What Are We Doing?
Opposing the hostile takeover of Liberty Apple Valley
In August, the Town of Apple Valley released its inaugural
Transparency Report had so many errors, omissions, and irrelevant information.
Here are a few of the questions about the Town’s $3.2 million takeover budget that remain unanswered, and remain a real stumbling block to legitimate transparency.
First, where did this $3.2 million come from? For a Town that has seen a recent uptick in crime, it is important to know what is not being paid due to the Town’s attempt at acquiring a private water company. Considering the poor maintenance of our storm drains ahead of what is promised to be an El Nino rain year, residents need to know the specifics.
Second, why are costs for the takeover spread out over several different departments, instead of rating their own line item within the City Manager’s department? The fact that $3.2 million are figuratively being
scrounged gives the appearance that acquisition costs are purposely being hidden, especially when there isn’t a single line item in the adopted budget for 2015-2016 that refers to acquisition efforts.
Third, we were told initially that starting in August the Town would publish a
Transparency Report monthly, but by September residents were left on their own to discover that instead it is going to be issued quarterly. How are residents supposed to monitor this process with a quarterly report schedule?
In April of this year, the auditor and treasurer of the State of Ohio pitched a plan to put the checkbooks of cities, counties, villages, townships, and schools online to restore Ohioans’ faith in government. The City of Victorville recently made news when it contracted with OpenGov to share documents with the public. This substantive action was made all the more admirable by how little fanfare surrounded the announcement.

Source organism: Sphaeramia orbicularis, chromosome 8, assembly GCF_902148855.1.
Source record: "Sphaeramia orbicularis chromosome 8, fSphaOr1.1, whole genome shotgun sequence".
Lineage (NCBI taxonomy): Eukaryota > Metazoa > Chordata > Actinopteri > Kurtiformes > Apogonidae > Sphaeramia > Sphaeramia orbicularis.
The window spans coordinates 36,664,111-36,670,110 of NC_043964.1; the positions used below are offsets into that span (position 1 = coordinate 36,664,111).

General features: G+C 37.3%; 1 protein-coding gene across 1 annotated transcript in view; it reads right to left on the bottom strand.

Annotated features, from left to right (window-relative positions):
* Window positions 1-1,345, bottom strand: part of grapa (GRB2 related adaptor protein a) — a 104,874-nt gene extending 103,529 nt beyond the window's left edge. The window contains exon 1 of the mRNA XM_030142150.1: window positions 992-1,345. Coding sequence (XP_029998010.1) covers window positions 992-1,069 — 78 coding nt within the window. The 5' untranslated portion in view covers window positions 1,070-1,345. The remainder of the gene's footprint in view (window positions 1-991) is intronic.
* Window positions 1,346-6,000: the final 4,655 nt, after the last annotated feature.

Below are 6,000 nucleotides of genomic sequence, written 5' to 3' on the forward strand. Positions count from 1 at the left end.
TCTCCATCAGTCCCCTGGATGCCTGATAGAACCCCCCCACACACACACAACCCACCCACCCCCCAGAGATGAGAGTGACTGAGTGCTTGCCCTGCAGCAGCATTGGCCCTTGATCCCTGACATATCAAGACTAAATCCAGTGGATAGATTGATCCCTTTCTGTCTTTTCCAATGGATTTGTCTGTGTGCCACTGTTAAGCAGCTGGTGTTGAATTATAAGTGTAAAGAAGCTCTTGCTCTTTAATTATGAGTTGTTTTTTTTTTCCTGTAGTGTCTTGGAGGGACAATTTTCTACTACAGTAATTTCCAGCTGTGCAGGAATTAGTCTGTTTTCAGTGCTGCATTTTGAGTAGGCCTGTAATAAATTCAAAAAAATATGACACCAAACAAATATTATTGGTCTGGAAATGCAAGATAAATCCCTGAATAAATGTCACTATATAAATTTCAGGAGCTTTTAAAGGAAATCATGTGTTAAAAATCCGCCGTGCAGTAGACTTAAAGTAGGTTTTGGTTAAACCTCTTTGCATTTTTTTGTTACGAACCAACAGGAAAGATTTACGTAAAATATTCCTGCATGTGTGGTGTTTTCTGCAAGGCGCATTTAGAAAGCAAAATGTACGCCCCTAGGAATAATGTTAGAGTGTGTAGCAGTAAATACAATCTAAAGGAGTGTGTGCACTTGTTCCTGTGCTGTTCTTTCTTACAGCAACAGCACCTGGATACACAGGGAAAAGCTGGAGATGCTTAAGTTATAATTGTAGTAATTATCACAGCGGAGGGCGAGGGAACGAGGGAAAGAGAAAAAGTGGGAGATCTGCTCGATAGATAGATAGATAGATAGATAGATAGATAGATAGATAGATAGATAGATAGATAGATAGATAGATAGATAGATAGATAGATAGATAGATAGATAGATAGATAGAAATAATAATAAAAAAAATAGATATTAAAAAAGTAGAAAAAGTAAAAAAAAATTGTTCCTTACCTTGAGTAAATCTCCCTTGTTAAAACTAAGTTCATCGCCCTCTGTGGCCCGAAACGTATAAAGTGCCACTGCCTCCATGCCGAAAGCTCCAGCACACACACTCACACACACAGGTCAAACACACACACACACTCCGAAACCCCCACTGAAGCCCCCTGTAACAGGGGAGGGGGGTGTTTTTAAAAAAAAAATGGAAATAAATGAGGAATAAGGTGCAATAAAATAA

The City of Victorville is reported to have spent $8,000 to have its new OpenGov system go live. If the Town of Apple Valley invested in a system that didn’t fall prey to decisions over which documents were posted and which were not, it could save hundreds of thousands of dollars of staff and attorney time on public records requests, based on the August
As it is, all the Town’s official documents related to a proposed acquisition, from Environmental Impact Report to other official notices, are hosted on the Town’s propaganda website, instead of its official website. This arrangement gives rise to reservations about the sincerity of the Town’s
transparency efforts, as these — and only these — public records are bathed in political spin crafted by expensive PR consultants.
All we’re asking is that the Town of Apple Valley provides some straight answers to those of us who question the wisdom of spending hundreds of millions of dollars acquiring Apple Valley Ranchos Water Company.
— Greg Raven is Co-Chair of Apple Valley Citizens for Government Accountability, and is concerned about quality of life issues.
Published: Daily Press